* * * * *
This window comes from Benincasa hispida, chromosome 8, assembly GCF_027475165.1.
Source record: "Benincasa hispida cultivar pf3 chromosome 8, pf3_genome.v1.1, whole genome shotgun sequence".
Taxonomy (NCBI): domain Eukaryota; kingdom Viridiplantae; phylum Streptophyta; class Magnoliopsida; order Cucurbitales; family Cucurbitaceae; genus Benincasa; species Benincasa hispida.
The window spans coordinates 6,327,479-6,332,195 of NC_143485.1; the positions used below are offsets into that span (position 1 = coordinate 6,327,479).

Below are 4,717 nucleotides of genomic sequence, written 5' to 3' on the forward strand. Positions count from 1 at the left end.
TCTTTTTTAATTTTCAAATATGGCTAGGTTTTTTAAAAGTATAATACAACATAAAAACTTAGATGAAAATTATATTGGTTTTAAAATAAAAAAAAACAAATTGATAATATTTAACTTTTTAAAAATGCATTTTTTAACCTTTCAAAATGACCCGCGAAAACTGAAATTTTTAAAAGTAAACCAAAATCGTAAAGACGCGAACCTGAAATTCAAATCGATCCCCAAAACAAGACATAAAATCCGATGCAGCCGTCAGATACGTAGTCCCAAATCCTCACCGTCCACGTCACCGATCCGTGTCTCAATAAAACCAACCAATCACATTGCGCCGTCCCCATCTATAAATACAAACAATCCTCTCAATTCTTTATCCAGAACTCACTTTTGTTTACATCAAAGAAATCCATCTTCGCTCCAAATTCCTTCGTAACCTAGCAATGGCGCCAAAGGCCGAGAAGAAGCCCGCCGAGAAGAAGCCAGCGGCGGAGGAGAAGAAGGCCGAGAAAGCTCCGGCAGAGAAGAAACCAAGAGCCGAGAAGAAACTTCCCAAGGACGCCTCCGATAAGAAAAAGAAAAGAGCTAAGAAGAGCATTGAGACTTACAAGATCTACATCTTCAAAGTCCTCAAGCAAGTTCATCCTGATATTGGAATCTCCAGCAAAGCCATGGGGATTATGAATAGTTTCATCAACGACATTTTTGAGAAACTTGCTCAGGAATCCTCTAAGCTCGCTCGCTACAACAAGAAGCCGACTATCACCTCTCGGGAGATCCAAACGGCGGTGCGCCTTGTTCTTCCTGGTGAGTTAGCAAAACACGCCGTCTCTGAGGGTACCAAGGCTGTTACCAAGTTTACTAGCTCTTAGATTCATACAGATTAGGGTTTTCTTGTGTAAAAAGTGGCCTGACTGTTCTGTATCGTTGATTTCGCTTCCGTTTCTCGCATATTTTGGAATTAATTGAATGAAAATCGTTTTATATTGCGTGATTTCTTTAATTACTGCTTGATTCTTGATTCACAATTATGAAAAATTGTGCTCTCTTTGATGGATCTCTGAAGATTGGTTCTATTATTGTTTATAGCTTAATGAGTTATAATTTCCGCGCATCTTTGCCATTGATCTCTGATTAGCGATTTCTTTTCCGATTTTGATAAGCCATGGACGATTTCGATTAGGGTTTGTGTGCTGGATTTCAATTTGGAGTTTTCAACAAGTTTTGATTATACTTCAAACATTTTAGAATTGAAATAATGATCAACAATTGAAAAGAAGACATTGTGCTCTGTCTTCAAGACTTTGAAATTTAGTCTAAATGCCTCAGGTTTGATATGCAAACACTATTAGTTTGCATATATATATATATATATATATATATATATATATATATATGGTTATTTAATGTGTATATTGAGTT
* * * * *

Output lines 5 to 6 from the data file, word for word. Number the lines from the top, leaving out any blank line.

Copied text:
Below are 4,717 nucleotides of genomic sequence, written 5' to 3' on the forward strand. Positions count from 1 at the left end.
TCTTTTTTAATTTTCAAATATGGCTAGGTTTTTTAAAAGTATAATACAACATAAAAACTTAGATGAAAATTATATTGGTTTTAAAATAAAAAAAAACAAATTGATAATATTTAACTTTTTAAAAATGCATTTTTTAACCTTTCAAAATGACCCGCGAAAACTGAAATTTTTAAAAGTAAACCAAAATCGTAAAGACGCGAACCTGAAATTCAAATCGATCCCCAAAACAAGACATAAAATCCGATGCAGCCGTCAGATACGTAGTCCCAAATCCTCACCGTCCACGTCACCGATCCGTGTCTCAATAAAACCAACCAATCACATTGCGCCGTCCCCATCTATAAATACAAACAATCCTCTCAATTCTTTATCCAGAACTCACTTTTGTTTACATCAAAGAAATCCATCTTCGCTCCAAATTCCTTCGTAACCTAGCAATGGCGCCAAAGGCCGAGAAGAAGCCCGCCGAGAAGAAGCCAGCGGCGGAGGAGAAGAAGGCCGAGAAAGCTCCGGCAGAGAAGAAACCAAGAGCCGAGAAGAAACTTCCCAAGGACGCCTCCGATAAGAAAAAGAAAAGAGCTAAGAAGAGCATTGAGACTTACAAGATCTACATCTTCAAAGTCCTCAAGCAAGTTCATCCTGATATTGGAATCTCCAGCAAAGCCATGGGGATTATGAATAGTTTCATCAACGACATTTTTGAGAAACTTGCTCAGGAATCCTCTAAGCTCGCTCGCTACAACAAGAAGCCGACTATCACCTCTCGGGAGATCCAAACGGCGGTGCGCCTTGTTCTTCCTGGTGAGTTAGCAAAACACGCCGTCTCTGAGGGTACCAAGGCTGTTACCAAGTTTACTAGCTCTTAGATTCATACAGATTAGGGTTTTCTTGTGTAAAAAGTGGCCTGACTGTTCTGTATCGTTGATTTCGCTTCCGTTTCTCGCATATTTTGGAATTAATTGAATGAAAATCGTTTTATATTGCGTGATTTCTTTAATTACTGCTTGATTCTTGATTCACAATTATGAAAAATTGTGCTCTCTTTGATGGATCTCTGAAGATTGGTTCTATTATTGTTTATAGCTTAATGAGTTATAATTTCCGCGCATCTTTGCCATTGATCTCTGATTAGCGATTTCTTTTCCGATTTTGATAAGCCATGGACGATTTCGATTAGGGTTTGTGTGCTGGATTTCAATTTGGAGTTTTCAACAAGTTTTGATTATACTTCAAACATTTTAGAATTGAAATAATGATCAACAATTGAAAAGAAGACATTGTGCTCTGTCTTCAAGACTTTGAAATTTAGTCTAAATGCCTCAGGTTTGATATGCAAACACTATTAGTTTGCATATATATATATATATATATATATATATATATATATATATGGTTATTTAATGTGTATATTGAGTT